Twenty years ago, a group of pioneering Jews, primarily affiliated with the National Religious Party (NRP), went to the top of an empty hill north of Jerusalem in the Binyamin region and transformed a small military outpost into a Jewish civilian community. Psagot celebrated its twentieth anniversary Monday. Psagot has been one of the most embattled communities during the past ten months of the terrorist war on Israel, with shots regularly fired at the city from neighboring El Bireh (Ramallah). But, says Professor Amos Ehrlich, one of the founders of the city, "when people hear the shooting, they no longer get excited. When we heard the shooting last night towards the end of the [anniversary] party, some people applauded a bit when they heard the return fire [of the IDF]. There was an announcement on the loudspeakers not to disperse in large groups in the direction of the homes which face El Bireh. But agitation? Not at all." Professor Ehrlich explained to Arutz 7 the importance of a Jewish presence on the hills of Psagot, which overlook the Arab town of El Bireh: "You can't hold on to the Land of Israel unless you control the important and centrally-located areas." "With the Arabs of El Bireh," Professor Ehrlich recalled, "we definitely had good, friendly relations. We would shop thereŠŠ. There were not a lot of mutual visits, but certainly good relations." Professor Ehrlich concluded saying, "Psagot will remain large and strong -- El Bireh will come to accept our existence. The fact that it might not happen tomorrow afternoon, that it might take ten years, is okay. We have the patience." (arutzsheva.org Jul 31)
Not Arafat's Fault? By William Safire
The negotiators of the process that led to the terrorist war against Israel have independently reached consensus on how to protect their posteriors: because everybody was responsible for last year's failure at Camp David, nobody can be held accountable.
"Many Now Agree," read the front-page New York Times subhead, "That All the Parties, Not Just Arafat, Were to Blame." As house contrarian, count me among the many who do not agree that the blame for the current hostilities can be so soothingly divvied up.
Certainly Ehud Barak's eagerness for a final peace led him to make concessions far beyond what the people of Israel would have accepted. And surely Bill Clinton's trust in his own persuasiveness or desperation for a Nobel Peace Prize drove him to intercede too aggressively. But it is absurd to buy an Arab spinmeister's notion that the Camp David talks collapsed because Barak offended Arafat by paying more attention to Chelsea Clinton at dinner, or President Clinton was too solicitous of Arafat's ambitious younger aides.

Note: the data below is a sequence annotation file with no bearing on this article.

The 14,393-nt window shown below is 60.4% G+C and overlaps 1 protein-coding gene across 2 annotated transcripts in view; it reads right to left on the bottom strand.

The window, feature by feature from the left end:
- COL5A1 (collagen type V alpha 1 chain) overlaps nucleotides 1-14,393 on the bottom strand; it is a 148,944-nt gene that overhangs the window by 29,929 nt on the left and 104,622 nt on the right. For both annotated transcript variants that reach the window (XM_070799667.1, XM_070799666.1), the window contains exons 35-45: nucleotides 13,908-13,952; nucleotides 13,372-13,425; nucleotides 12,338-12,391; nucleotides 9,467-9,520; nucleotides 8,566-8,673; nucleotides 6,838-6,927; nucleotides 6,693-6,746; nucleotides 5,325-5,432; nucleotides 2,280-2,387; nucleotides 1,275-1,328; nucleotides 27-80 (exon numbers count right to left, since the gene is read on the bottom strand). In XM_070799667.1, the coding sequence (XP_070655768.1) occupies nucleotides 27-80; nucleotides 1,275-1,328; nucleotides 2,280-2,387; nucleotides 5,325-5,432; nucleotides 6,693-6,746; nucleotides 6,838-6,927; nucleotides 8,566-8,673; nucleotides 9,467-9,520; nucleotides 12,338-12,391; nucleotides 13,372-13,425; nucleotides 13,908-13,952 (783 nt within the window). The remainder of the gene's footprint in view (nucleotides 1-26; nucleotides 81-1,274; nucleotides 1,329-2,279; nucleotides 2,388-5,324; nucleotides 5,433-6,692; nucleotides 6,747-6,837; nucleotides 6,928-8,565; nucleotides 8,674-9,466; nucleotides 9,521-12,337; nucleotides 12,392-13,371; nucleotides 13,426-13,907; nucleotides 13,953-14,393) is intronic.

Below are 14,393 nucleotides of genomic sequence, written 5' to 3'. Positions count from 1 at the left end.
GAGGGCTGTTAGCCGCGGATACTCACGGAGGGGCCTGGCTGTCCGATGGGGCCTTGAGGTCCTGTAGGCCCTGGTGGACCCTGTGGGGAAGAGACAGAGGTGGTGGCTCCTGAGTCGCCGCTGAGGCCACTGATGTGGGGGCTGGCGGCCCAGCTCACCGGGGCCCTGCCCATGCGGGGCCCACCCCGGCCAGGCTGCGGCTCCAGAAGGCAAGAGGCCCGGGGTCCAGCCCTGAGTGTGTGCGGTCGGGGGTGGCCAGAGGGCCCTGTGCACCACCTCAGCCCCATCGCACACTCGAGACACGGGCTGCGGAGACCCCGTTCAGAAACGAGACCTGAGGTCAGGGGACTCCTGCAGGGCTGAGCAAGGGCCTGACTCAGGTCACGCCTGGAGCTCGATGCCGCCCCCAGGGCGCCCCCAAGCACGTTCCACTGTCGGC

The overriding reason for the war against Israel today is that Yasir Arafat decided that war was the way to carry out the often-avowed Palestinian plan. Its first stage is to create a West Bank state from the Jordan River to the sea with Jerusalem as its capital. Then, by flooding Israel with "returning" Palestinians, the plan in its promised final phase would drive the hated Jews from the Middle East.
Ah, but my distrustful judgment is simplistic, according to the nuanced line being peddled by rejected Clinton negotiators, shell-shocked Barak aides and a glad-to-be embattled Arafat. It is in their common interest to portray the abrupt Arab rejection of Barak's too-generous offer at Camp David a year ago as merely a misunderstanding of each other's psychology, compounded by the unfortunate pressures of democratic elections.
According to the tripartite instant revisionism, the underlying reason for the failure of the Camp David meeting last July was the visit of Ariel Sharon to the Temple Mount. That is a tricky point to make because Sharon's visit did not take place until late September. Here is how the imaginative bashers of the "simplistic blame game" surmount their calendar problem: The Oslo peace process did not come apart at Camp David at all, say the revisionists. Contrary to every press report at the time, Barak did not "offer the moon" to Arafat ‹ he offered only 93 percent of the West Bank, including the strategic Jordan Valley, and a state with East Jerusalem as its capital. That may have been more security risk than the Israeli public would have accepted, but it fell short of "the moon" that Arafat sought. Not until a meeting in December at the Taba Hilton, run by Israeli superdove Yossi Beilin, with Arab terror attacks in full swing, did Barak offer "the moon": 97 percent of the West Bank, air rights that would lead to denial of Palestinian air space to Israeli aircraft, and a payoff from the U.S. to Palestinian claimants who agreed not to migrate to Israel. But that pie in the sky came too late as the aroused Israeli electorate threw Barak out of office in the most resounding landslide in its history.